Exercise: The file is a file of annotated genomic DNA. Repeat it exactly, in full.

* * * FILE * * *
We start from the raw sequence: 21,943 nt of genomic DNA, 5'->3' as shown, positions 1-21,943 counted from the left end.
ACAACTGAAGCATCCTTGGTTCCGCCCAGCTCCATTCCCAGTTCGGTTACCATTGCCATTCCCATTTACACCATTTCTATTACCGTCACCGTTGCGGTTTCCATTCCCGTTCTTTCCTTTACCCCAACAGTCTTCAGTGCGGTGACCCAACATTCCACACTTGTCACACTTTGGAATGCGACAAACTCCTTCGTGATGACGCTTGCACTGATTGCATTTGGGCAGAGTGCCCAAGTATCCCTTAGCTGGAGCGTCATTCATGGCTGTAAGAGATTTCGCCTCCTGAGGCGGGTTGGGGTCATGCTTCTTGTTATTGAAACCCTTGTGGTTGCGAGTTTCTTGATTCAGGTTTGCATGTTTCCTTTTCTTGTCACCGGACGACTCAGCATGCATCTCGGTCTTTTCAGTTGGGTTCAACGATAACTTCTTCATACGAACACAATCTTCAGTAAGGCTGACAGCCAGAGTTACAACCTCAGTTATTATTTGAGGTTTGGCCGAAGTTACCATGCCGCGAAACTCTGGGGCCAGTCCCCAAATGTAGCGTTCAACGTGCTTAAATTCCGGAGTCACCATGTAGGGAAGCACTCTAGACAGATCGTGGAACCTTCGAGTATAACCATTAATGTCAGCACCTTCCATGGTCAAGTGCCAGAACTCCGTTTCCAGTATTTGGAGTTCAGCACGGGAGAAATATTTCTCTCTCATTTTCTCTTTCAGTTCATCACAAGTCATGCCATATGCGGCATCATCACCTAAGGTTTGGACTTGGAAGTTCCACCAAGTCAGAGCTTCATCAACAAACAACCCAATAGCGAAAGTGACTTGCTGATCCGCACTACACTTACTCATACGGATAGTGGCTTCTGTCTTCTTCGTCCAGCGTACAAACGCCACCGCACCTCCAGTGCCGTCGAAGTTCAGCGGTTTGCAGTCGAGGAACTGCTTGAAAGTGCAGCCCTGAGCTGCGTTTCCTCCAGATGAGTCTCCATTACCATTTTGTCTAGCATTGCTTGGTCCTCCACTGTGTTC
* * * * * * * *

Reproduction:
We start from the raw sequence: 21,943 nt of genomic DNA, 5'->3' as shown, positions 1-21,943 counted from the left end.
ACAACTGAAGCATCCTTGGTTCCGCCCAGCTCCATTCCCAGTTCGGTTACCATTGCCATTCCCATTTACACCATTTCTATTACCGTCACCGTTGCGGTTTCCATTCCCGTTCTTTCCTTTACCCCAACAGTCTTCAGTGCGGTGACCCAACATTCCACACTTGTCACACTTTGGAATGCGACAAACTCCTTCGTGATGACGCTTGCACTGATTGCATTTGGGCAGAGTGCCCAAGTATCCCTTAGCTGGAGCGTCATTCATGGCTGTAAGAGATTTCGCCTCCTGAGGCGGGTTGGGGTCATGCTTCTTGTTATTGAAACCCTTGTGGTTGCGAGTTTCTTGATTCAGGTTTGCATGTTTCCTTTTCTTGTCACCGGACGACTCAGCATGCATCTCGGTCTTTTCAGTTGGGTTCAACGATAACTTCTTCATACGAACACAATCTTCAGTAAGGCTGACAGCCAGAGTTACAACCTCAGTTATTATTTGAGGTTTGGCCGAAGTTACCATGCCGCGAAACTCTGGGGCCAGTCCCCAAATGTAGCGTTCAACGTGCTTAAATTCCGGAGTCACCATGTAGGGAAGCACTCTAGACAGATCGTGGAACCTTCGAGTATAACCATTAATGTCAGCACCTTCCATGGTCAAGTGCCAGAACTCCGTTTCCAGTATTTGGAGTTCAGCACGGGAGAAATATTTCTCTCTCATTTTCTCTTTCAGTTCATCACAAGTCATGCCATATGCGGCATCATCACCTAAGGTTTGGACTTGGAAGTTCCACCAAGTCAGAGCTTCATCAACAAACAACCCAATAGCGAAAGTGACTTGCTGATCCGCACTACACTTACTCATACGGATAGTGGCTTCTGTCTTCTTCGTCCAGCGTACAAACGCCACCGCACCTCCAGTGCCGTCGAAGTTCAGCGGTTTGCAGTCGAGGAACTGCTTGAAAGTGCAGCCCTGAGCTGCGTTTCCTCCAGATGAGTCTCCATTACCATTTTGTCTAGCATTGCTTGGTCCTCCACTGTGTTC